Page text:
An educator who spent more than 20 years teaching in Cabarrus County Schools before retiring due to her dissatisfaction with what she deems “North Carolina’s continued degradation of public schools” has filed a lawsuit in Cabarrus County Superior Court seeking “disclosure of public documents…along with the attorney’s fees recoverable under the Public Records Act.”
The complaint alleges the school district failed to turn over records related to school board business upon request, including board member text messages.
Kim Biondi began her teaching career in Cabarrus County in 1999. She served as department chair and head of various school committees and was a finalist for Cabarrus County Teacher of the Year. Biondi was also an active advocate for change in public education, including speaking up about pandemic safety measures.
Biondi and others were vocal about the need for virtual learning and masking during the most dangerous points of the COVID pandemic. They expressed their views in a variety of ways, including standing on public sidewalks holding signs outside Cabarrus Board of Education meetings.
Beginning in early 2021, Biondi and other outspoken educators were targeted by members of a social media group called Make A Difference headed by a Cabarrus resident named Kenneth Wortman. Wortman started a petition calling for the removal of dozens of teachers as well as that of Superintendent Chris Lowder.
The petition reads, in part, “The teachers continuously break county policy by demonstrating, protesting, and trying to force their views to make a change. This happens in front of the board, and the superintendent allows it to continue.”
Superintendent Lowder, an extremely popular and successful leader who had devoted thirty years to the district, abruptly announced his retirement in February 2021.
In addition to launching the petition, Wortman filed hundreds of grievances against Cabarrus County Schools teachers and staff alleging bullying and indoctrination. The grievances resulted in judicial hearings conducted by the Cabarrus Board of Education. Wortman was represented in the hearings by attorney Jonathan Vogel. In all cases, teachers who were targets of grievances kept their jobs.
Weeks after the grievance hearings were held, Cabarrus Board of Education terminated its attorney (Brian Shaw of Raleigh-based Schwartz and Shaw) and hired Jonathan Vogel as its new legal counsel. Wortman is on the November ballot for Cabarrus County Commission.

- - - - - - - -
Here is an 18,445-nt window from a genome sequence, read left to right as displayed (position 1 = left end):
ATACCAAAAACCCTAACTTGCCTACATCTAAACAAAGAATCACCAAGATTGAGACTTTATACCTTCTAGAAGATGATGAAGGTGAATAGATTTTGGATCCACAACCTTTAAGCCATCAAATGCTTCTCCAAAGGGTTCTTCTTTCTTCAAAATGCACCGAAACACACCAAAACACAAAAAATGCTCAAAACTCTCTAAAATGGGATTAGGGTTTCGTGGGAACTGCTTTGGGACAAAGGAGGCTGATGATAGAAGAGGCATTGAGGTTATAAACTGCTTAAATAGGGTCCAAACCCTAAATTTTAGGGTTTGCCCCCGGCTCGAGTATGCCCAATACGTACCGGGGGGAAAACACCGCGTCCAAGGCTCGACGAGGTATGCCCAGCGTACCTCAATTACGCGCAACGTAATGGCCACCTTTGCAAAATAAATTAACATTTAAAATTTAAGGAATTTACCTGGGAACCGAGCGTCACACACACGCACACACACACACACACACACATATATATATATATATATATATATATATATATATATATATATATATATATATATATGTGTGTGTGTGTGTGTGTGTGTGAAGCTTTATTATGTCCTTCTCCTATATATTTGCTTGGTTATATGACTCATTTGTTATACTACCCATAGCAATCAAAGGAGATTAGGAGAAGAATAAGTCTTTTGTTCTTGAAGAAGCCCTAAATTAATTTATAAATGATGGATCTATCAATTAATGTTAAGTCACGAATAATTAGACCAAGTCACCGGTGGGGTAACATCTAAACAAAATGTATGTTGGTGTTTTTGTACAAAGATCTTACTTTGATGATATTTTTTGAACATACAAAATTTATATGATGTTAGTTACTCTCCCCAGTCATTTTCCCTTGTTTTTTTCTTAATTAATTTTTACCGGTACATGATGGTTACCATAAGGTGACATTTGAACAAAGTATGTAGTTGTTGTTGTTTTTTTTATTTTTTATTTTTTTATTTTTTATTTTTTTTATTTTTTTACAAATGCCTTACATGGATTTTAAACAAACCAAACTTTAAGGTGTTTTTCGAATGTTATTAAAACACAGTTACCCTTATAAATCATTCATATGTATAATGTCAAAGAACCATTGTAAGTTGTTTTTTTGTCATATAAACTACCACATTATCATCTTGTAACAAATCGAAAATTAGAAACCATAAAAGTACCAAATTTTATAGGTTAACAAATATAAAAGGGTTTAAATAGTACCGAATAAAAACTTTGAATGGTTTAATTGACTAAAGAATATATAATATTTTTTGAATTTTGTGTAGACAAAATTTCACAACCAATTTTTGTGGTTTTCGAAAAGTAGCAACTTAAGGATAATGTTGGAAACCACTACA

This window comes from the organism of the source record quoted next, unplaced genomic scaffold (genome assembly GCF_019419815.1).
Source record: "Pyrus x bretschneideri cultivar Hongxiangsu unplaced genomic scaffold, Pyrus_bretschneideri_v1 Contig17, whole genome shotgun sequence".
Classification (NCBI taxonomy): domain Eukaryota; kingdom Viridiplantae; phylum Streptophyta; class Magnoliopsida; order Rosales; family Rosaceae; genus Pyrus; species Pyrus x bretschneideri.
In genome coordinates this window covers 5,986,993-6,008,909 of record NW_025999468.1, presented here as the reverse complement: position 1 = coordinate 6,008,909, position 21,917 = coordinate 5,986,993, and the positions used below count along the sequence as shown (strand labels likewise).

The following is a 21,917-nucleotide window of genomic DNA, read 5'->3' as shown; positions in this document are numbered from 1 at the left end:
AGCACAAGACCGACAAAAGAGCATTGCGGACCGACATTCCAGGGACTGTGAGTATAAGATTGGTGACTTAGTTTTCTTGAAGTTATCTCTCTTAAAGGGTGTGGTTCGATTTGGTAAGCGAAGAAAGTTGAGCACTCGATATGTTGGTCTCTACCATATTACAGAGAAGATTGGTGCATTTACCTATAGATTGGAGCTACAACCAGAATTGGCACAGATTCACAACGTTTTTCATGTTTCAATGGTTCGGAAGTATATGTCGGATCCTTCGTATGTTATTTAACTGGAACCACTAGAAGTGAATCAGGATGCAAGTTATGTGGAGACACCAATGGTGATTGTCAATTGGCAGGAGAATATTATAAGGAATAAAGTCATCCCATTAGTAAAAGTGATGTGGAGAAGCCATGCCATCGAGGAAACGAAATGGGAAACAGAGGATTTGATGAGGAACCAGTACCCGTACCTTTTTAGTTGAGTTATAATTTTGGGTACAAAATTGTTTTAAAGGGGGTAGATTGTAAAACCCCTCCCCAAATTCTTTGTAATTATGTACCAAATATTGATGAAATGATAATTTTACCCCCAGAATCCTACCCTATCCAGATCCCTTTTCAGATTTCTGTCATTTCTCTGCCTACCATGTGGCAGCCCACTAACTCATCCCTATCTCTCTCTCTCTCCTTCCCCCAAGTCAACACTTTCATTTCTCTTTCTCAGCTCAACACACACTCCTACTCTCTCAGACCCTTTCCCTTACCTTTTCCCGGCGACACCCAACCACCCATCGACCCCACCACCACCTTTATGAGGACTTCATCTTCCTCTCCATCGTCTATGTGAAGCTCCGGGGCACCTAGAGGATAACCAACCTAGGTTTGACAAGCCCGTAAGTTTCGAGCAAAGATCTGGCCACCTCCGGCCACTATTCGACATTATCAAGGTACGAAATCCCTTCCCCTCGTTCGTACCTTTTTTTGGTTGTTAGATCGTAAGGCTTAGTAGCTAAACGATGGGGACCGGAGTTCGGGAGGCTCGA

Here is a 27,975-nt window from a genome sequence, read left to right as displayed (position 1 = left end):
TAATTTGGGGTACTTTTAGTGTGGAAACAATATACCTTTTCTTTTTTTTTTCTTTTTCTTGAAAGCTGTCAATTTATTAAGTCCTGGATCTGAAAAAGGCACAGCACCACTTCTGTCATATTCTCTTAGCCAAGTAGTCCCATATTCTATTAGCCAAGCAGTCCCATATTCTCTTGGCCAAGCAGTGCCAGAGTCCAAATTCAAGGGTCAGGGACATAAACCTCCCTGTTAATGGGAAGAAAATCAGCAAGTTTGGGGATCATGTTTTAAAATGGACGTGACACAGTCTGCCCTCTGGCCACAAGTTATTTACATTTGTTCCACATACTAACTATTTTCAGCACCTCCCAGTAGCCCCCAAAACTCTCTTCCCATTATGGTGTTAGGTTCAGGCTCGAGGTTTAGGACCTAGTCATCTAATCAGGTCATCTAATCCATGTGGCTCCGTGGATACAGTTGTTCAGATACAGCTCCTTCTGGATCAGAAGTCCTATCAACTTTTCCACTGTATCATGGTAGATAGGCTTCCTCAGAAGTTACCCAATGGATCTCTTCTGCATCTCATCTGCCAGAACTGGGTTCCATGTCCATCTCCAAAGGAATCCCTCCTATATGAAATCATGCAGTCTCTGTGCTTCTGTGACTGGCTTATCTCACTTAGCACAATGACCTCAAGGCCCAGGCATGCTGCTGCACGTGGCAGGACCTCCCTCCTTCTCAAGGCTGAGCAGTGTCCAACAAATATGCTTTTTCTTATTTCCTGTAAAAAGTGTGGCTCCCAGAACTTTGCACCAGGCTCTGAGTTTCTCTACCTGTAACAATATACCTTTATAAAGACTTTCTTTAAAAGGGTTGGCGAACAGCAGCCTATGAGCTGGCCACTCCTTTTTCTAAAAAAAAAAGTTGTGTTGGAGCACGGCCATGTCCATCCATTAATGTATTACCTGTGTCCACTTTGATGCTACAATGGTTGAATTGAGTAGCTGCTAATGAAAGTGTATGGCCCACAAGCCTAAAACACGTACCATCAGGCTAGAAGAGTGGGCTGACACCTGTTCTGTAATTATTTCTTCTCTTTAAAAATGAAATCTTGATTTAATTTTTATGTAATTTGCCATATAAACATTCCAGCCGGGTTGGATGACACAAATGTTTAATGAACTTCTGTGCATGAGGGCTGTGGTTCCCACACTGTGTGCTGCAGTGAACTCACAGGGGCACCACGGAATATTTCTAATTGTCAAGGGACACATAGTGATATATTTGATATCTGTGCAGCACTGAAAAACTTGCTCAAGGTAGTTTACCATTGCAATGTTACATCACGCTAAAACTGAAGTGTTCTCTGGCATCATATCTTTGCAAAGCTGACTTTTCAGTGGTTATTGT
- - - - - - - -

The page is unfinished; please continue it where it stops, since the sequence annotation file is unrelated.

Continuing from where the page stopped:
In the wake of the superintendent’s resignation and the dismissal of the board’s general counsel, the Cabarrus Board of Education eliminated the role of Board Clerk, a position which for years had been responsible for documentation and record keeping.
In January 2022, controversy erupted among Cabarrus educators after the district’s executive staff and principals received 6% raises while teachers were given just a 2% salary supplement increase. Shortly afterward, Cabarrus County Schools’ Chief Financial Officer Kelly Kluttz suddenly resigned after more than twenty years with the district.
Kim Biondi was interested in learning more about how these controversial and highly impactful staffing changes had taken place. She had observed board members frequently on their cell phones during Cabarrus Board of Education meetings and suspected they were using text messages to communicate about official school business.
On February 4, 2022, the Cabarrus County Board of Education held an emergency meeting. Although the meeting was closed to the public, details about a confidential matter the board had dealt with during the meeting were soon being discussed by members of the “Make a Difference” social media group.
The next day Biondi filed a request for text exchanges between board members and text message communications between board members, their attorneys, and members of the public for the 10 days surrounding that closed board meeting.
In response to the request, then-Cabarrus County Schools Director of Communications and Public Information Ronnye Boone informed Biondi that “the district does not have access to board members’ personal cell phones.”
North Carolina public records law covers documents “regardless of physical form or characteristics, made or received pursuant to law or ordinance in connection with the transaction of public business.”
In other words, it doesn’t matter if Cabarrus County Board of Education members were using personal cell phones, smoke signals or freaking carrier pigeons. If they were communicating about school board business, the law is clear that those records must be furnished upon request.
Biondi also requested text messages involving the board clerk whose position had been eliminated. She was informed that the clerk’s district cell phone had been “recycled,” so none of the data on it phone was available.
In June 2022 Biondi contacted Cabarrus County Schools leaders to urge compliance with her lawful information requests, giving them until August 1 to provide the documents “to avoid further legal action.”
On July 18, 2022, Biondi received a letter from Cabarrus’s Board attorney informing her that the district had decided to report her to the Department of Public instruction for the grievance that had been filed against her more than a year prior, despite the fact that she was no longer employed by CCS and no longer even had an active teaching license with the state. Biondi perceived this move as retaliation for her dogged pursuit of public records.
Biondi’s attorney filed a writ of mandamus in Cabarrus County Superior Court on September 16, 2022. The complaint asks the court to compel Cabarrus Board of Education to produce the records Biondi requested, refrain from further destruction of public records, and pay for the legal fees she incurred in pursuing the records.
You can read Kim Biondi’s complaint and all supporting evidence below:Publicly-Filed-Complaint